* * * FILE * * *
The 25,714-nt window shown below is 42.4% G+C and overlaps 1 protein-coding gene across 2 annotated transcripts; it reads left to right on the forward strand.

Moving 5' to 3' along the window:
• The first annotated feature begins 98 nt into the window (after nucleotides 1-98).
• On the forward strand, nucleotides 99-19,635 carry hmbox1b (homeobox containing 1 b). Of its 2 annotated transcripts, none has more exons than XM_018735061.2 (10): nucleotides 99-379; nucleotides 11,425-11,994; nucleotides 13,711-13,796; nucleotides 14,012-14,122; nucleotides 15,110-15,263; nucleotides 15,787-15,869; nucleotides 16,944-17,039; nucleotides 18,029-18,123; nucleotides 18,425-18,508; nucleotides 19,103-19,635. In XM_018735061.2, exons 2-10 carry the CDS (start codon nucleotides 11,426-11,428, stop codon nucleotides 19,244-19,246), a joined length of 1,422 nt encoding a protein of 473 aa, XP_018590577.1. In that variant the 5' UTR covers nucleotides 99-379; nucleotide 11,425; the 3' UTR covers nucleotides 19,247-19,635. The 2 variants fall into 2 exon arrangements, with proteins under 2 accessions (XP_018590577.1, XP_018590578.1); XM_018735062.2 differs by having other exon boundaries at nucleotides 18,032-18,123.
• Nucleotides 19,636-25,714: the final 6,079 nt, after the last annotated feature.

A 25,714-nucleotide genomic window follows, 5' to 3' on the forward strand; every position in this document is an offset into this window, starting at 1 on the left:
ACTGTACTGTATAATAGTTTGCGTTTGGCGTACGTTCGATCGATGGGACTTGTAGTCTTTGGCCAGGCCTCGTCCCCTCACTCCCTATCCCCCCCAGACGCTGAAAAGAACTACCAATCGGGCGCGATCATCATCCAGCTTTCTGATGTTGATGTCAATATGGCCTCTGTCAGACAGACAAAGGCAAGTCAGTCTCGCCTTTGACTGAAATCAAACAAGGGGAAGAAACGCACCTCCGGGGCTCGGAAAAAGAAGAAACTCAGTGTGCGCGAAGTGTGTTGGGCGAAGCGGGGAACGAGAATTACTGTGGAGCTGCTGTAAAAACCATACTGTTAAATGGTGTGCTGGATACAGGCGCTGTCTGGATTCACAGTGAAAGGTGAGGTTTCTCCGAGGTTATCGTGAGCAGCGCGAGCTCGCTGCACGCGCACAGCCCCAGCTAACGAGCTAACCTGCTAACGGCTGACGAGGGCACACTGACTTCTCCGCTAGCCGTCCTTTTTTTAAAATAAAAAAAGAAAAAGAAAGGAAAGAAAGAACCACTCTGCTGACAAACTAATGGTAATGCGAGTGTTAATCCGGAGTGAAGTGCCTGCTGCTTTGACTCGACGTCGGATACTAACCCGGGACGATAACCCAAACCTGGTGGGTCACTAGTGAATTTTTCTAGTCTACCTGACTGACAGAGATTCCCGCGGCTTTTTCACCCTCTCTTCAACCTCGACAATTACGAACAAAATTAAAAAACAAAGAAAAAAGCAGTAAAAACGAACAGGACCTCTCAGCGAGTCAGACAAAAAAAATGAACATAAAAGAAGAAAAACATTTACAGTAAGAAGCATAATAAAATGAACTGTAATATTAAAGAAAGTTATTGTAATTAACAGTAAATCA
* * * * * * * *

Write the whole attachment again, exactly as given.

The 25,714-nt window shown below is 42.4% G+C and overlaps 1 protein-coding gene across 2 annotated transcripts; it reads left to right on the forward strand.

Moving 5' to 3' along the window:
• The first annotated feature begins 98 nt into the window (after nucleotides 1-98).
• On the forward strand, nucleotides 99-19,635 carry hmbox1b (homeobox containing 1 b). Of its 2 annotated transcripts, none has more exons than XM_018735061.2 (10): nucleotides 99-379; nucleotides 11,425-11,994; nucleotides 13,711-13,796; nucleotides 14,012-14,122; nucleotides 15,110-15,263; nucleotides 15,787-15,869; nucleotides 16,944-17,039; nucleotides 18,029-18,123; nucleotides 18,425-18,508; nucleotides 19,103-19,635. In XM_018735061.2, exons 2-10 carry the CDS (start codon nucleotides 11,426-11,428, stop codon nucleotides 19,244-19,246), a joined length of 1,422 nt encoding a protein of 473 aa, XP_018590577.1. In that variant the 5' UTR covers nucleotides 99-379; nucleotide 11,425; the 3' UTR covers nucleotides 19,247-19,635. The 2 variants fall into 2 exon arrangements, with proteins under 2 accessions (XP_018590577.1, XP_018590578.1); XM_018735062.2 differs by having other exon boundaries at nucleotides 18,032-18,123.
• Nucleotides 19,636-25,714: the final 6,079 nt, after the last annotated feature.

A 25,714-nucleotide genomic window follows, 5' to 3' on the forward strand; every position in this document is an offset into this window, starting at 1 on the left:
ACTGTACTGTATAATAGTTTGCGTTTGGCGTACGTTCGATCGATGGGACTTGTAGTCTTTGGCCAGGCCTCGTCCCCTCACTCCCTATCCCCCCCAGACGCTGAAAAGAACTACCAATCGGGCGCGATCATCATCCAGCTTTCTGATGTTGATGTCAATATGGCCTCTGTCAGACAGACAAAGGCAAGTCAGTCTCGCCTTTGACTGAAATCAAACAAGGGGAAGAAACGCACCTCCGGGGCTCGGAAAAAGAAGAAACTCAGTGTGCGCGAAGTGTGTTGGGCGAAGCGGGGAACGAGAATTACTGTGGAGCTGCTGTAAAAACCATACTGTTAAATGGTGTGCTGGATACAGGCGCTGTCTGGATTCACAGTGAAAGGTGAGGTTTCTCCGAGGTTATCGTGAGCAGCGCGAGCTCGCTGCACGCGCACAGCCCCAGCTAACGAGCTAACCTGCTAACGGCTGACGAGGGCACACTGACTTCTCCGCTAGCCGTCCTTTTTTTAAAATAAAAAAAGAAAAAGAAAGGAAAGAAAGAACCACTCTGCTGACAAACTAATGGTAATGCGAGTGTTAATCCGGAGTGAAGTGCCTGCTGCTTTGACTCGACGTCGGATACTAACCCGGGACGATAACCCAAACCTGGTGGGTCACTAGTGAATTTTTCTAGTCTACCTGACTGACAGAGATTCCCGCGGCTTTTTCACCCTCTCTTCAACCTCGACAATTACGAACAAAATTAAAAAACAAAGAAAAAAGCAGTAAAAACGAACAGGACCTCTCAGCGAGTCAGACAAAAAAAATGAACATAAAAGAAGAAAAACATTTACAGTAAGAAGCATAATAAAATGAACTGTAATATTAAAGAAAGTTATTGTAATTAACAGTAAATCA